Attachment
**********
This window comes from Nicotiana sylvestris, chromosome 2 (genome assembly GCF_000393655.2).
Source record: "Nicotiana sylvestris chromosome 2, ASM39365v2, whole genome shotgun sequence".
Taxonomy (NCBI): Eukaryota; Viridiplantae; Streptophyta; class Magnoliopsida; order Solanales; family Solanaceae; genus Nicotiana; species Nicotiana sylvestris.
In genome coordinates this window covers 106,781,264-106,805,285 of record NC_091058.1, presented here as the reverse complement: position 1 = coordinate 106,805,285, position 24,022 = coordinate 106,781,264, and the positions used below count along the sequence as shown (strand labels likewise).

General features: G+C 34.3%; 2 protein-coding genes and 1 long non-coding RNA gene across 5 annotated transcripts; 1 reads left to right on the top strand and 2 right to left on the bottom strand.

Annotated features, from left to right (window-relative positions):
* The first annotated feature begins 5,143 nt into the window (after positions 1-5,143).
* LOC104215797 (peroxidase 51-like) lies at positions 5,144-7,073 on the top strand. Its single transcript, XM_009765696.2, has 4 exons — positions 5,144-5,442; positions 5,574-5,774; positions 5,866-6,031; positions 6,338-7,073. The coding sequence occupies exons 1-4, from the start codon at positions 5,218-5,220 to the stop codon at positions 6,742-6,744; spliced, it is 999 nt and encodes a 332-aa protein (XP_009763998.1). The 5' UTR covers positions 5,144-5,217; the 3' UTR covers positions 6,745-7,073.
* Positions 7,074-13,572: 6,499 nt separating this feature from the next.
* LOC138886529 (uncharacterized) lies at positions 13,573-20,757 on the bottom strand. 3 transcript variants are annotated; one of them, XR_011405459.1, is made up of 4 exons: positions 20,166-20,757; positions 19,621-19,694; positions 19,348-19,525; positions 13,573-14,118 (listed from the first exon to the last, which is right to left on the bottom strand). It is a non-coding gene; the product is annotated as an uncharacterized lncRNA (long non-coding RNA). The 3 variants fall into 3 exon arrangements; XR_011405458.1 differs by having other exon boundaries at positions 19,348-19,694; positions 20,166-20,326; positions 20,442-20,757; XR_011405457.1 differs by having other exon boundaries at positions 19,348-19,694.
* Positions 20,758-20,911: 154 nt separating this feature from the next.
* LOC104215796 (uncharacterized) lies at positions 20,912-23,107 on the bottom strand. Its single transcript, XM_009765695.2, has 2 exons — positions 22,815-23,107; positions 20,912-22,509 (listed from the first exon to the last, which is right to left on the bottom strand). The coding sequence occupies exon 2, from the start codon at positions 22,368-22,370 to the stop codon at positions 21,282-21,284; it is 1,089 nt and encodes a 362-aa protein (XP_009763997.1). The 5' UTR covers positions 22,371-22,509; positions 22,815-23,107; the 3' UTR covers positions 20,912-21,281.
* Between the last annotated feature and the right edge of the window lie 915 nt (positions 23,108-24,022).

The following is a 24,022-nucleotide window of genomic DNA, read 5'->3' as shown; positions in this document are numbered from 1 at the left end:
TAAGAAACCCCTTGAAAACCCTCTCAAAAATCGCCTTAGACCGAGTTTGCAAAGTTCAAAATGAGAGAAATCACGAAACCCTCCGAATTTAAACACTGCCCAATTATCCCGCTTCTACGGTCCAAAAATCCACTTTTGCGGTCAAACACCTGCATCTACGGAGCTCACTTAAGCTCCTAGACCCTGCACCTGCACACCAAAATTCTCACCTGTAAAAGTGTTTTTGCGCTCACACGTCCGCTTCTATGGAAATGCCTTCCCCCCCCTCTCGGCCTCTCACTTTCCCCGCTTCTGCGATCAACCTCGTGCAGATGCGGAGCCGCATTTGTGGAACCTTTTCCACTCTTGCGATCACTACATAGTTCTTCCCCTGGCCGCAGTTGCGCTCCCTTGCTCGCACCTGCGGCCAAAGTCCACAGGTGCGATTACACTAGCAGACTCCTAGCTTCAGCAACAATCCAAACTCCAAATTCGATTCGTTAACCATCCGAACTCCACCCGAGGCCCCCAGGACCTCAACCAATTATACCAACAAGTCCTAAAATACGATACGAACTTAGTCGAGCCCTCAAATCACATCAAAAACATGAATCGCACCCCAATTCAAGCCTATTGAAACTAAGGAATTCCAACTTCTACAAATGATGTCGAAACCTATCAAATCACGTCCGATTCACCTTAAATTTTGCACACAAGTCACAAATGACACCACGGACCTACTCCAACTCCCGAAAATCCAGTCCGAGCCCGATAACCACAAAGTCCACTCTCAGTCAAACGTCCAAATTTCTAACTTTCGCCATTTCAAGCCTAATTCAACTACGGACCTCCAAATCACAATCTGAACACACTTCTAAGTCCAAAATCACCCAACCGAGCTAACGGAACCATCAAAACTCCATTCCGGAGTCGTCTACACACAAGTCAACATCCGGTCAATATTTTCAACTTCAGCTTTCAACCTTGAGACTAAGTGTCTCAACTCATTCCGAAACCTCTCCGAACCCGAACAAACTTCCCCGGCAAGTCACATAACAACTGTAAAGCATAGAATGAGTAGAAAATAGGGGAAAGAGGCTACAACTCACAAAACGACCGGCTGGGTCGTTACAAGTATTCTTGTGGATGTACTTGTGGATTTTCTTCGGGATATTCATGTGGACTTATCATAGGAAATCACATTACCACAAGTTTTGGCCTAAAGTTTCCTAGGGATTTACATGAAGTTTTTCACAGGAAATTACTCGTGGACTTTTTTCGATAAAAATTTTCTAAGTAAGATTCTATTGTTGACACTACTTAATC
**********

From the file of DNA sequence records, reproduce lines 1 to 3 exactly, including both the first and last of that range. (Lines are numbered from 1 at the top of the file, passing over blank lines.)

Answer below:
This window comes from Nicotiana sylvestris, chromosome 2 (genome assembly GCF_000393655.2).
Source record: "Nicotiana sylvestris chromosome 2, ASM39365v2, whole genome shotgun sequence".
Taxonomy (NCBI): Eukaryota; Viridiplantae; Streptophyta; class Magnoliopsida; order Solanales; family Solanaceae; genus Nicotiana; species Nicotiana sylvestris.